Wrinkle resistance: Wrinkling occurs when the fibre is severally
creased. When fibre or fabric is bent, hydrogen bonds between the molecular
chains in the amorphous regions break and allow the chains to slip past one
another. The bonds, reform in new places and fibre or fabric is held in the
creased configurations. The disadvantages of conventional resin applications
include decrease in the strength of fibre and in abrasion resistance, water
absorbency and dyeability, as well as in as in breathability.
Stain resistance: Staining of fabrics occurs from re-deposition of
soil during laundering or dry cleaning, deposition of dry soil from the air
or contact with foreign matter. Silicon chemicals and fluorochemical
finishes can be used to confirm resistance to soil, water and even oily
stains. The stain-repellent fabrics from Nano-Tex (Figure 2), incorporate
billions of tiny fibres, each about to nanometres (that's 0.0000004 inches)
long, that are embedded within traditional cotton or linen. The waterproof
fibres, which Nano-Tex calls "nanowhiskers," make the fabric
dense, increasing the surface tension so drops of liquid can't soak
through-just like raindrops on a freshly waxed car. The company says this
Nano-Care treatment will withstand 50 home launderings before its
effectiveness is lost.
The most developed nanotechnology application for textiles is currently in
the areas of stain, oil, and water repellency; stain release and wrinkle
resistance. Stain resistance, stain repellent, and dual action repel and
release finishes all can be applied by using nanotechnology.
Repellent products lower the critical surface tension of the fabric so the
fabric does not attract stains or soil. Oil and water bead up and roll off
the fabric. When a repellent finish is applied to fabrics, the invisible
repellent finish provides superior water/oil repellency and protection
against spills and stains.
Stain release products allow for stains and spills to soak into the fabric;
oil and water may bead slightly and stains are applied, the fabric will be
slightly oil/water repellent, but the invisible stain release finish allows
for ground in stains to be easily removed during laundering. This finish
with the addition of a water-loving component allows absorbed stains to wash
out and easily removed with home laundering. When a stain release finish is
Dual-action repel and release is the newest finish in the industry. The
finish combines advantages of both stain release and repellent finishes into
one. This twofold protection offers a unique balance of repellency that
works in tandem with an advanced stain release, which helps to liberate the
toughest stains including tough ground-in stains. With dual-action repel and
release finishes, consumers get twice the stain protection in one
Water repellency: Water repellant finishes modify the surface of
fibre and do not block the interstices. Hence fabric permits air and water
vapour to pass through. Early water repellant coatings were easily removed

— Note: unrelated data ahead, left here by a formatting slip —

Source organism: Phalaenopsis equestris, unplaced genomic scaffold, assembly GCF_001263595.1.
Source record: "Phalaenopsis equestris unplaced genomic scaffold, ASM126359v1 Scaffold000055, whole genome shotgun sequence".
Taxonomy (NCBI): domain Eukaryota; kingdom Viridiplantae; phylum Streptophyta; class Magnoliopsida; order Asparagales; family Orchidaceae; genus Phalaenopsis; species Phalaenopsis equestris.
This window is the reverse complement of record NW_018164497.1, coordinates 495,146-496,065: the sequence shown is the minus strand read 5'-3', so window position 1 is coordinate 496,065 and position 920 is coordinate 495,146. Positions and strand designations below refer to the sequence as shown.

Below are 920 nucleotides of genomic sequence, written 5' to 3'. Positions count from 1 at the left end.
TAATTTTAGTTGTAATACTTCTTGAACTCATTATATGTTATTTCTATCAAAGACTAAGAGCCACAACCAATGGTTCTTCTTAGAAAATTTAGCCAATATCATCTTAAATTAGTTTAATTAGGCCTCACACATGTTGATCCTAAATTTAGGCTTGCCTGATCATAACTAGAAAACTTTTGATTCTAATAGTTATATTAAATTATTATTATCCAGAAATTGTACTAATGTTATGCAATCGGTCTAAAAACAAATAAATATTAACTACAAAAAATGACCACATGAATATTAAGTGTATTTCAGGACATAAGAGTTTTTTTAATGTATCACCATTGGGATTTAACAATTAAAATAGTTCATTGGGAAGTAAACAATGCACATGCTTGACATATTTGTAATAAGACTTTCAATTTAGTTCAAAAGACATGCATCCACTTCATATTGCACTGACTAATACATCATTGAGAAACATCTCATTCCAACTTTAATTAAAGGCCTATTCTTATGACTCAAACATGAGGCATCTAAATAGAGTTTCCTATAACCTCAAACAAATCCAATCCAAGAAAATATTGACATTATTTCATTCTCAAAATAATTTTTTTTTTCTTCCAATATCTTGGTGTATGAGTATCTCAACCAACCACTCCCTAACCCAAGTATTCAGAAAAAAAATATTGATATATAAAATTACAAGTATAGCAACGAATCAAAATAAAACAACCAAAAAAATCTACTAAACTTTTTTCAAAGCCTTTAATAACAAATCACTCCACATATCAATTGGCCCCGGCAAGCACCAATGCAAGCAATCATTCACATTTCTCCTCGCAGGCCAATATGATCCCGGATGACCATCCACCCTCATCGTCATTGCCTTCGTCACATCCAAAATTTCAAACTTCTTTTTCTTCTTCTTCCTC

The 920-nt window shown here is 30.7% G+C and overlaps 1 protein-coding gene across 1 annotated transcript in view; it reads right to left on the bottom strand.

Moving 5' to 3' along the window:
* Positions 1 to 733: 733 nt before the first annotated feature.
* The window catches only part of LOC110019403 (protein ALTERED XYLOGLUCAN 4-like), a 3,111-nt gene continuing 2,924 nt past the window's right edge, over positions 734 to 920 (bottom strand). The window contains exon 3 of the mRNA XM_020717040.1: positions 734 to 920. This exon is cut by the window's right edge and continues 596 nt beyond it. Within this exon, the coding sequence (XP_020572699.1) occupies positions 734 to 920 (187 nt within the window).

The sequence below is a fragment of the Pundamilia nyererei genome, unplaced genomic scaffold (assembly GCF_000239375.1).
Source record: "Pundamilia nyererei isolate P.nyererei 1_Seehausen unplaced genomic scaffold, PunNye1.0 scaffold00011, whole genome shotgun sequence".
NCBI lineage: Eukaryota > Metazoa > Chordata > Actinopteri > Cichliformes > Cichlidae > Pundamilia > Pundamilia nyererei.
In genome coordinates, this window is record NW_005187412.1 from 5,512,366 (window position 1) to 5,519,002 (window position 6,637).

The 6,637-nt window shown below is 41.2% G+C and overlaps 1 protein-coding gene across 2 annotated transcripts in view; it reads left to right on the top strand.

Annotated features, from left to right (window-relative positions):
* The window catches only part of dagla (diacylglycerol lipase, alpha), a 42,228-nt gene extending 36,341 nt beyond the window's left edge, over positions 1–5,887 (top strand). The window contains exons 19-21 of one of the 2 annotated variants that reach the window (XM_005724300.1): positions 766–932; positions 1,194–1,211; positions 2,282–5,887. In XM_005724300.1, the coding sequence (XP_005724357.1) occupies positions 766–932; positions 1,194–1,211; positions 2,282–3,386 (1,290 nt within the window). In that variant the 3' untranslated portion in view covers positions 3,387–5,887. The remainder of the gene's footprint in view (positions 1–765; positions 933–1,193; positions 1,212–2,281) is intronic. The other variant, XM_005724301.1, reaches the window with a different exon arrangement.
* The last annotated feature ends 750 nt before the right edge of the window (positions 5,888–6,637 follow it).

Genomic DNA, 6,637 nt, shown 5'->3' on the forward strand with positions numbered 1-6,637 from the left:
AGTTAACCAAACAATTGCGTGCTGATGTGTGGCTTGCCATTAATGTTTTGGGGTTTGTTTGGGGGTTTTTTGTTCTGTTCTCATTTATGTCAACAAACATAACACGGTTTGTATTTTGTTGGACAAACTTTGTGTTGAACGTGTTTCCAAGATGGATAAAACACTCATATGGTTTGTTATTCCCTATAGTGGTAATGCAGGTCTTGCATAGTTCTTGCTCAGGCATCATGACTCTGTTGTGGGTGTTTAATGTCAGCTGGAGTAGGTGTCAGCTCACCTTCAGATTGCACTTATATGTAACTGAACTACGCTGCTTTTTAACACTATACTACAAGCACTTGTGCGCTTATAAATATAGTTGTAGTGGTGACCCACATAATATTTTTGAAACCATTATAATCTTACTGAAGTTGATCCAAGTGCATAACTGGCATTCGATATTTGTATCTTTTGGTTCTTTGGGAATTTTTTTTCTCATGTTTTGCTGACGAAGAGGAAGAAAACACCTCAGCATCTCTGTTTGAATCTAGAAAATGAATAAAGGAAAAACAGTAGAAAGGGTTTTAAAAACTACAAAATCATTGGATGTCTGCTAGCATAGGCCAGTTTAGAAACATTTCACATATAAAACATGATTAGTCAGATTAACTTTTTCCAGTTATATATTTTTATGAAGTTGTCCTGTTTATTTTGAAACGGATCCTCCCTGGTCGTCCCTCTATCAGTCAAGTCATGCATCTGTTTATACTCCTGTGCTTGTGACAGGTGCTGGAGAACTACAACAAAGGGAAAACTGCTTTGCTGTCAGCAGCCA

dry cleaning or laundering. Nowadays, wax emulsions, pyridinium compounds,
N-methylol compounds, silicons and fluoro chemicals are used to impart water
repellency to various natural and synthetic fibres.
To improve the properties of wrinkle resistance, stain resistance and water
repellency recently several products have been introduced. Nano Whisker
introduced by Nano-tex is one of the best options. They are attached to the
fabric permanently, unlike the topical coatings or bulky laminated fabrics
that have traditionally been used for this purpose. The whiskers are
hydrocarbons added to the fibres in an aqueous solution. The changes to the
fibres do not affect the natural hand feel and breathability of the fabric.
The fabric shows very good wrinkle resistance, the processing is
undetectable and a " peach fuzz" effect has been reported. The
finish can be applied onto textiles through a nanoscale emulsification
process in a more thorough, even, and precise manner than traditional
In the case of fabric, rolls of woven cotton fabric from textile mills are
immersed in liquids containing trillions of nanowhiskers they are waterproof
and increase the density of the fabric. Then this treated cotton, is dried
in ovens binding the tiny fibres to the comparatively much larger cotton
threads. This increases the surface tension on the outer layer of the fabric
so liquid cannot soak through.
Though the final product looks unchanged, it provides a nearly solid barrier
to liquid or wrinkles, for instance. Nanowhiskers provides an even
application and does not change the surface properties unlike traditional
finishes. Nano-particles are extremely tiny and therefore the addition of
these particles on fabric is not detectable by hand.
Nano-particles added on textile materials cannot be detected by the naked
eye; therefore the original colour of the products will not be altered. Nano-particles
form a protective layer on the face of textile materials instead of changing
their chemical properties; therefore they give no hazardous substances and
have no side effects. Textile products, which have been processed with nano-particles,
are more durable than the traditional finishes with repeated washing.
Nano-finishes can add additional functionality to fabrics such combination
of wrinkle and stain repellency in one application. But on the other hand,
Nano-tech garments could under perform if proper care is not taken. Proper
care for these garments includes the use of delicate machine washes and drip